Discuss each topic below

his sefishness

his greed

his ruthlessness

his ambition

his fall from grace

Asked by
Last updated by johannes t #168481
Answers 1
Add Yours

Macbeth's selfishness is clear in his demands to the witches to tell him more once they hint he will be king hereafter. Greed and ruthlessness come in when he goes after the goal of becoming king by taking the shortcut right through king Duncan. More ruthlessness and selfishness in his killing of Banquo who has become a threat and is his competition as the witches predicted. All of this is subject to his ambition. Once he has got a hint of power by the witches he mercilessly goes after that power and ruthlessly defends it once he has it.

He is a clear example that power corrupts and absolute power corrupts absolutely. He starts the play as something of a hero and a nice enough fellow, but once he smells the throne his selfishness and greed set him on course of brutal ambition. Even his wife, who was worse than him at the onset, collapses under the sheer horror of their deeds. Not so Macbeth: he only gets more ambitious and greedy.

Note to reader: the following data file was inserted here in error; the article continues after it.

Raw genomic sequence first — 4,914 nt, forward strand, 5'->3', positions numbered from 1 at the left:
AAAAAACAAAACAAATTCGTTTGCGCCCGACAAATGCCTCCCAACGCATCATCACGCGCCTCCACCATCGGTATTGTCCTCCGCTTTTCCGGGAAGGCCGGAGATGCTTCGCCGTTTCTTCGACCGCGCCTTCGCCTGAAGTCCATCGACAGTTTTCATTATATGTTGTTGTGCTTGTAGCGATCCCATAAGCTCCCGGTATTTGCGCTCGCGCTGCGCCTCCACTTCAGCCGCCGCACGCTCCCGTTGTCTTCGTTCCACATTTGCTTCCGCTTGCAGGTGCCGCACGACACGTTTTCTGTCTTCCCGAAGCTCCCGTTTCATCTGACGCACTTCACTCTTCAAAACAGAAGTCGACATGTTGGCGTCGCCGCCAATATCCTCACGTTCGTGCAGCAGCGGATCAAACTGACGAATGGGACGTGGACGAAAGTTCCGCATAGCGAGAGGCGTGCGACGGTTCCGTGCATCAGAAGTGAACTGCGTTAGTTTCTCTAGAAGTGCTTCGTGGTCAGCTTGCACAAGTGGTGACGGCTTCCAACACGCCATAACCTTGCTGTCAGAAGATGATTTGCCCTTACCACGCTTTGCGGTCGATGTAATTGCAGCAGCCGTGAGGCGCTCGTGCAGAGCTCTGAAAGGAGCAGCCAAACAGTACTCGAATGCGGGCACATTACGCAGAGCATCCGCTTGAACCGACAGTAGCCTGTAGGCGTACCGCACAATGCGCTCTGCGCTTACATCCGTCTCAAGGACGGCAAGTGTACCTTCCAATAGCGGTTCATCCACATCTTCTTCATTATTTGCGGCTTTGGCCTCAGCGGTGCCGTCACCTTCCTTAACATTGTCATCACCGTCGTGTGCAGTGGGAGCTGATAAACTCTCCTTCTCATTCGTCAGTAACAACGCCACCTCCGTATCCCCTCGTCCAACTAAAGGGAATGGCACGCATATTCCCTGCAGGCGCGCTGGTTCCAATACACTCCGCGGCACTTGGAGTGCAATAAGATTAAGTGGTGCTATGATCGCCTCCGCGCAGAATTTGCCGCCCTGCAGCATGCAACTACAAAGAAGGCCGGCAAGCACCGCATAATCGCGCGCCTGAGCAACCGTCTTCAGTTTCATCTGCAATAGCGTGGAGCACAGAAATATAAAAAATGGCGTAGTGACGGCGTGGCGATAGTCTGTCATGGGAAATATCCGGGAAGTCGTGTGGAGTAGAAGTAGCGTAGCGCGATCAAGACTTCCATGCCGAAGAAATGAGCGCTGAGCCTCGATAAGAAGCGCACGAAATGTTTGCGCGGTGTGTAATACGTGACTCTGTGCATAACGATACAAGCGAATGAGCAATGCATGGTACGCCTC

A fall from grace is a strange notion in this play. If there is one, it starts at the very beginning. As soon as Macbeth acts on his ambition and possibilities, his fall from grace begins. Actively searching power and might sets him on a course that will eventually lead to his doom.